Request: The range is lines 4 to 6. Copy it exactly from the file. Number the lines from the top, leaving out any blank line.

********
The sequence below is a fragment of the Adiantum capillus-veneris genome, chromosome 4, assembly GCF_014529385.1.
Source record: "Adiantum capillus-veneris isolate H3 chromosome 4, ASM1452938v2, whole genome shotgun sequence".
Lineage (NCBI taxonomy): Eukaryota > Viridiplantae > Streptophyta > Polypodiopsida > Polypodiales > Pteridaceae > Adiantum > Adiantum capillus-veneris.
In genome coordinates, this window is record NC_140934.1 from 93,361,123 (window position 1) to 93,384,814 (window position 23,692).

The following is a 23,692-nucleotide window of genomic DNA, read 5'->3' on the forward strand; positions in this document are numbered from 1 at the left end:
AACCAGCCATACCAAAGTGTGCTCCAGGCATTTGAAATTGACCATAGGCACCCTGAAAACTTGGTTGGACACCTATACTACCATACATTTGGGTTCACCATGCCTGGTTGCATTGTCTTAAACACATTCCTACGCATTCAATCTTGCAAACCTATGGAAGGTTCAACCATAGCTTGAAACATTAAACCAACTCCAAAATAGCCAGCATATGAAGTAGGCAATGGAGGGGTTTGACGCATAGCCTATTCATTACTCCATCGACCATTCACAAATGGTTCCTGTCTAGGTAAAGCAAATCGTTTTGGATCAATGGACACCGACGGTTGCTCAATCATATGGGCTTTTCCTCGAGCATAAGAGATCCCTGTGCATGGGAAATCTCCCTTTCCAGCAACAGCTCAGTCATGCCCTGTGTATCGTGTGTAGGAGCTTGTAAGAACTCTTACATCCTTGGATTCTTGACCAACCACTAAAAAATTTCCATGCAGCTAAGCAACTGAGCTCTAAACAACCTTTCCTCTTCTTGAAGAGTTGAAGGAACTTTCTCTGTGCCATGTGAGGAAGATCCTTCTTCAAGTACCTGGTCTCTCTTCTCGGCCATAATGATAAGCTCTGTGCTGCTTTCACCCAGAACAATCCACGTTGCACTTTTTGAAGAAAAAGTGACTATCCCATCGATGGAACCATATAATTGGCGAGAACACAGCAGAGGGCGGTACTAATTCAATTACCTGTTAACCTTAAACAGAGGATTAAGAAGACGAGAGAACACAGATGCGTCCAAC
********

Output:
In genome coordinates, this window is record NC_140934.1 from 93,361,123 (window position 1) to 93,384,814 (window position 23,692).

The following is a 23,692-nucleotide window of genomic DNA, read 5'->3' on the forward strand; positions in this document are numbered from 1 at the left end:
AACCAGCCATACCAAAGTGTGCTCCAGGCATTTGAAATTGACCATAGGCACCCTGAAAACTTGGTTGGACACCTATACTACCATACATTTGGGTTCACCATGCCTGGTTGCATTGTCTTAAACACATTCCTACGCATTCAATCTTGCAAACCTATGGAAGGTTCAACCATAGCTTGAAACATTAAACCAACTCCAAAATAGCCAGCATATGAAGTAGGCAATGGAGGGGTTTGACGCATAGCCTATTCATTACTCCATCGACCATTCACAAATGGTTCCTGTCTAGGTAAAGCAAATCGTTTTGGATCAATGGACACCGACGGTTGCTCAATCATATGGGCTTTTCCTCGAGCATAAGAGATCCCTGTGCATGGGAAATCTCCCTTTCCAGCAACAGCTCAGTCATGCCCTGTGTATCGTGTGTAGGAGCTTGTAAGAACTCTTACATCCTTGGATTCTTGACCAACCACTAAAAAATTTCCATGCAGCTAAGCAACTGAGCTCTAAACAACCTTTCCTCTTCTTGAAGAGTTGAAGGAACTTTCTCTGTGCCATGTGAGGAAGATCCTTCTTCAAGTACCTGGTCTCTCTTCTCGGCCATAATGATAAGCTCTGTGCTGCTTTCACCCAGAACAATCCACGTTGCACTTTTTGAAGAAAAAGTGACTATCCCATCGATGGAACCATATAATTGGCGAGAACACAGCAGAGGGCGGTACTAATTCAATTACCTGTTAACCTTAAACAGAGGATTAAGAAGACGAGAGAACACAGATGCGTCCAAC